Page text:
Bridging the metro optical gap with all-optical wavelength switching
Metro-service providers will embark on a step-by-step migration toward all-optical architectures.
Baksheesh S. Ghuman
The telecommunications industry is obsessed with metro-optical networks. In the past year, the optical space has seen what can only be defined as a disruptive revolution that has not only contributed to the economy, but also to the confusion. Not surprisingly, the characteristic that best defines today's metro networks is unpredictability, a byproduct of converging technologies, changing business models, and, of course, the Internet.
With today's potential bandwidth, metropolitan service providers (MSPs) must meet a wide range of customer requirements to succeed. Thus, MSPs have begun a courtship with "generation O" (optical) solutions in search of competitive advantages.
However, a gap exists because a complete optical solution for metro networks is not yet available. While many startup vendors in the metro area are focusing on optical access and optical transport, nearly all ignore optical switching.
All-optical wavelength-switching technology will play an integral role in bridging this "metro gap." With all the bandwidth that will be available in the metro network, MSPs will need a platform that can lend intelligence to their networks for switching, routing, and resource management.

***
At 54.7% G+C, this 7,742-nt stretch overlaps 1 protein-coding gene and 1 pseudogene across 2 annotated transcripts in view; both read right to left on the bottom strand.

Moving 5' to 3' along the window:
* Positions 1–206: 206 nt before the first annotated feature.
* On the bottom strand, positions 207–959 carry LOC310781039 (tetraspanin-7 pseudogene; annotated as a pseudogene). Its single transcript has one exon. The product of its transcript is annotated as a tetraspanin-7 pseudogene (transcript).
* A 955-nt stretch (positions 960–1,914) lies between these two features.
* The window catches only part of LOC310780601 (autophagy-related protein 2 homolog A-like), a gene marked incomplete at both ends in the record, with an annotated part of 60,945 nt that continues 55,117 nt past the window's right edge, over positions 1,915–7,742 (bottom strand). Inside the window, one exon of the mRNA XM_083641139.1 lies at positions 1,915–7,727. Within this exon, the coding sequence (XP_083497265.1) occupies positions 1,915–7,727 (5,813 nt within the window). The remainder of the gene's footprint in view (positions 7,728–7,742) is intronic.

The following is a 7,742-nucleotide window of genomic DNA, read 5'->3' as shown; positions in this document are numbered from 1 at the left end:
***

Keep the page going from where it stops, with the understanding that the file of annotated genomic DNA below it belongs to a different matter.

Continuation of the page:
Optical technology is not new. Carriers have been building ring topologies (both two- and four-fiber) based on SONET/SDH standards since 1980 to aggregate traffic into higher bit rates, which allows more efficient use of their networks. Today, the metro network is saturated with a hodgepodge of intertwined SONET/SDH rings. Multiple rings are often linked together to form even larger metro rings.
The topology of SONET rings comprises point-to-point links between nodes, which allow the network to add or drop traffic at major hubs. The two basic equipment elements are SONET add/drop multiplexer (ADM) devices to aggregate low-speed data to higher-speed streams and SONET digital crossconnects to groom traffic and provide switching backup.
Despite their popularity, SONET rings have some inherent limitations. For example, SONET architecture is rigid and expensive, the equipment footprint is significant, and SONET ADMs have a capacity limitation. Combined, these factors make a network inefficient, costly, and incapable of meeting rapid growth demands.
With the evolving needs of the customer and the changing face of technology, service providers are once again at a crossroads. Given the growth in bandwidth demand and the limitations of SONET networks and technology, it is evident that all-optical networks are superior. The question that remains is, will this metamorphosis happen rapidly or will it evolve as a step-by-step migration?
MSPs are already facing pressures from customers to provide new services at lower costs. To address these demands, metro operators have a few options: upgrade to higher-speed electronic equipment, light up dark fiber, or lay more fiber. The problem is, none of these options offers the highly scalable, proactive solution that an all-optical architecture will provide.